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Background Whey and micellar casein are high-quality dairy proteins that can stimulate postprandial muscle protein synthesis rates. How whey and casein compare with milk protein in their capacity to stimulate postprandial myofibrillar (MyoPS) and mitochondrial (MitoPS) protein synthesis rates during postexercise recovery is currently unknown. Objective The objective of this study was to compare postprandial MyoPS and MitoPS rates after protein-carbohydrate co-ingestion with milk protein, whey, or micellar casein during recovery from a single bout of concurrent resistance- and endurance-type exercise in young healthy men. Methods In a randomized, double-blind, parallel-group design, 48 healthy, young, recreationally active men (mean ± SEM age: 23 ± 0.3 y) received a primed continuous infusion of L-[ring-13C6]-phenylalanine and L-[ring-3,5-2H2]-tyrosine and ingested 45 g carbohydrate with 0 g protein (CHO), 20 g milk protein (MILK), 20 g whey protein (WHEY), or 20 g micellar casein protein (CASEIN) after a sequential bout of resistance- and endurance-type exercise (i.e., concurrent exercise). Blood and muscle biopsies were collected over 360 min during recovery from exercise to assess MyoPS and MitoPS rates and signaling through mammalian target of rapamycin complex 1 (mTORC1). Results Despite temporal differences in postprandial plasma leucine concentrations between treatments (P < 0.001), MyoPS rates over 360 min of recovery did not differ between treatments (CHO: 0.049% ± 0.003%/h; MILK: 0.059% ± 0.003%/h; WHEY: 0.054% ± 0.002%/h; CASEIN: 0.059% ± 0.005%/h; P = 0.11). When MILK, WHEY, and CASEIN were pooled into a single group (PROTEIN), protein co-ingestion resulted in greater MyoPS rates compared with CHO (PROTEIN: 0.057% ± 0.002%/h; CHO: 0.049% ± 0.003%/h; P = 0.04). MitoPS rates and signaling through the mTORC1 pathway were similar between treatments. Conclusion MyoPS and MitoPS rates do not differ after co-ingestion of either milk protein, whey protein, or micellar casein protein with carbohydrate during recovery from a single bout of concurrent resistance- and endurance-type exercise in recreationally active young men. Co-ingestion of protein with carbohydrate results in greater MyoPS, but not MitoPS rates, when compared with the ingestion of carbohydrate only during recovery from concurrent exercise.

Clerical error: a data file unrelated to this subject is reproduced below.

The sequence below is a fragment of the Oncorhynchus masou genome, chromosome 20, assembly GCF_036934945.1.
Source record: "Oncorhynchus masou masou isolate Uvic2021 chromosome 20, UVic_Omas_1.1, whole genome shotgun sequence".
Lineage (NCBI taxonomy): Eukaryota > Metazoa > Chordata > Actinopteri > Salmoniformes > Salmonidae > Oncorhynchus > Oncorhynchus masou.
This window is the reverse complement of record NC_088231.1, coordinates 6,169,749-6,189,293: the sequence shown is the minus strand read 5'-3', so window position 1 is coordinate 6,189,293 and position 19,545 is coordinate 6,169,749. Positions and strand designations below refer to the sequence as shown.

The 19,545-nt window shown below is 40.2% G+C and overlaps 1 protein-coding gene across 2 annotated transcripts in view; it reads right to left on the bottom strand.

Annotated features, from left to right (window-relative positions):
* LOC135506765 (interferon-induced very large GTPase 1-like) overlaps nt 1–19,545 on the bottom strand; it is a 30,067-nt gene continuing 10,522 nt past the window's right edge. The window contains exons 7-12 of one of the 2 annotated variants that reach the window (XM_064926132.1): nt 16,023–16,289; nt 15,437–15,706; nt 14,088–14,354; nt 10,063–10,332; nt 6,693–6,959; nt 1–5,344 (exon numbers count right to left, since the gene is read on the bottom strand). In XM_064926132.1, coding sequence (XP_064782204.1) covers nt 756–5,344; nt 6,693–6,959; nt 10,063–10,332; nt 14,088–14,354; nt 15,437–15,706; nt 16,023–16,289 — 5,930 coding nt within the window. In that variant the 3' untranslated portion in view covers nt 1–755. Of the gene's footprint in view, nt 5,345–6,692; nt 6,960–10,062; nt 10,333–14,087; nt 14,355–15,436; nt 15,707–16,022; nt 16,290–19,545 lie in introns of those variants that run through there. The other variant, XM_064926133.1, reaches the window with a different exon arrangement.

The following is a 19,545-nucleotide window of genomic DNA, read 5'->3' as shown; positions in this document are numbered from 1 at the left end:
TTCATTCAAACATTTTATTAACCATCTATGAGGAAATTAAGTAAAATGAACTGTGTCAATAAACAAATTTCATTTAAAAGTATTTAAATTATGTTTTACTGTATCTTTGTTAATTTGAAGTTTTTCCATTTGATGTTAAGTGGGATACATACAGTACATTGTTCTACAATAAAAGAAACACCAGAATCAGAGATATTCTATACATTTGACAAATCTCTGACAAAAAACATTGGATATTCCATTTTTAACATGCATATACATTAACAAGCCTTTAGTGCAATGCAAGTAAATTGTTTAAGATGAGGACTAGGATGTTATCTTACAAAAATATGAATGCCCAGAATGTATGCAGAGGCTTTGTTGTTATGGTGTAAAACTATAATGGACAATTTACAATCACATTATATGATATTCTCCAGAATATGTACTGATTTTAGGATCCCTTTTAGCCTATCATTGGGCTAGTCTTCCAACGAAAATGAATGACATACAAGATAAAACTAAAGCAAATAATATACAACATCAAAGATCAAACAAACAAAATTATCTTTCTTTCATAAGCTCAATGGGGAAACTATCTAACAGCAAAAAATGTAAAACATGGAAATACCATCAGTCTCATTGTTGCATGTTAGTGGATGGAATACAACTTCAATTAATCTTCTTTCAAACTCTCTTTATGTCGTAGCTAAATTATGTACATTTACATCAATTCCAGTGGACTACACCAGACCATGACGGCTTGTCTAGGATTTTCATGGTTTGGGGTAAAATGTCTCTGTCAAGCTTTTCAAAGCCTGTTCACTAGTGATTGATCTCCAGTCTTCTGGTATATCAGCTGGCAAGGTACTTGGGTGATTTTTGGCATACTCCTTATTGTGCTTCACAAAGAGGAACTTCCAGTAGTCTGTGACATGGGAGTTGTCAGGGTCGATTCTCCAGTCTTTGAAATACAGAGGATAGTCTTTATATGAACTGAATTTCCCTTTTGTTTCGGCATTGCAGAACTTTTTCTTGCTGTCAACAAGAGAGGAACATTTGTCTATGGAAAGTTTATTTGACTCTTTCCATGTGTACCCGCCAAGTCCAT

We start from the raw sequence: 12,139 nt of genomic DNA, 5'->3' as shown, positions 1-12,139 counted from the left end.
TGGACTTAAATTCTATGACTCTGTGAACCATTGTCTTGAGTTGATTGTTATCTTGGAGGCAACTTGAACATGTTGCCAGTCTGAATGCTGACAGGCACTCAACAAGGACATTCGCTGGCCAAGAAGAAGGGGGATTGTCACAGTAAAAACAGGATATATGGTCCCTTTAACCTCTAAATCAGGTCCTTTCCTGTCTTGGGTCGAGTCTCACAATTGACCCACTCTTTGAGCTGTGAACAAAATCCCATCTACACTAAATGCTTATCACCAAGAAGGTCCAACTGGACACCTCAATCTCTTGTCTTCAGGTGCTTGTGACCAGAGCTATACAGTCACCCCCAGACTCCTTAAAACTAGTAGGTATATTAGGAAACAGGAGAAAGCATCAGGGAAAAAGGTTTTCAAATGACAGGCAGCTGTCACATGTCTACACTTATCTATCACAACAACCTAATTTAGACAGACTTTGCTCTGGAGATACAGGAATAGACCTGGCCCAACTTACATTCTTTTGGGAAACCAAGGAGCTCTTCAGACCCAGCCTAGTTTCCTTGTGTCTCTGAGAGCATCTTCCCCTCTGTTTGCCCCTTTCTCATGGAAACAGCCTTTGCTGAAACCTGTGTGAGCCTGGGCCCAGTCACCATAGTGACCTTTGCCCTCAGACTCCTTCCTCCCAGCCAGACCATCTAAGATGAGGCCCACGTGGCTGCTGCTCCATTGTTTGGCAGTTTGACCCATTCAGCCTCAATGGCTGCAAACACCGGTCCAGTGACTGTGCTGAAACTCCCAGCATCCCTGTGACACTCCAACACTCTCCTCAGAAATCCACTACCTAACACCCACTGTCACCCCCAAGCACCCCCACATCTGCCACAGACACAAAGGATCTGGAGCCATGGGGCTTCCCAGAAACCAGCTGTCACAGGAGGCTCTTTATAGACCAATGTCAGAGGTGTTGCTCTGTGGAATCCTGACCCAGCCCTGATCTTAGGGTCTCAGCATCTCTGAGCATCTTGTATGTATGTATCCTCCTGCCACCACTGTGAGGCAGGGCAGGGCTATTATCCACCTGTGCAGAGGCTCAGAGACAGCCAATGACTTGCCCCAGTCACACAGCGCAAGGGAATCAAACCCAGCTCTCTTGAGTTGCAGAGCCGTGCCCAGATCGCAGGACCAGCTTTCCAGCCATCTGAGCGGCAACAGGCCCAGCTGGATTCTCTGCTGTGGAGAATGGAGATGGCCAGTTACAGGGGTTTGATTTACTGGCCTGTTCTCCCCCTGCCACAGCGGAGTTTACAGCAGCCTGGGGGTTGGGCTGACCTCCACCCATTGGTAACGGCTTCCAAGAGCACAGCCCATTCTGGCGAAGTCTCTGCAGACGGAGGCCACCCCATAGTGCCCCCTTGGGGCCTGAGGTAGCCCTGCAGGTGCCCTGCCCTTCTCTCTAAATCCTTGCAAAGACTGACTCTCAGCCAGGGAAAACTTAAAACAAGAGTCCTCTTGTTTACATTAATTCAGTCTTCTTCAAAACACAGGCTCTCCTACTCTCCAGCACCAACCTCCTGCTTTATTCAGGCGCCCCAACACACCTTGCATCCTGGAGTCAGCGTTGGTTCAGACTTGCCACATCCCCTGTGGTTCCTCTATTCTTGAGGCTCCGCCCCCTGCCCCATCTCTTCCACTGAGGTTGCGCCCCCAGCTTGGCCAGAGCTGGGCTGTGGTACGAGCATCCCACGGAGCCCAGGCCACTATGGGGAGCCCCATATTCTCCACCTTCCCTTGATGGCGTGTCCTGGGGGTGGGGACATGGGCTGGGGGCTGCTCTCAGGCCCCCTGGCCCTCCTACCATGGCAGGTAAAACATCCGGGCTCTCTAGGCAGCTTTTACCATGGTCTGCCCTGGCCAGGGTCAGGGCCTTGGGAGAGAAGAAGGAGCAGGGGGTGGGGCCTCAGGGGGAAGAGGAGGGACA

Mary MacKillop Institute for Health Research

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Open Access Journal Article

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Open Access

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Nutrition Commons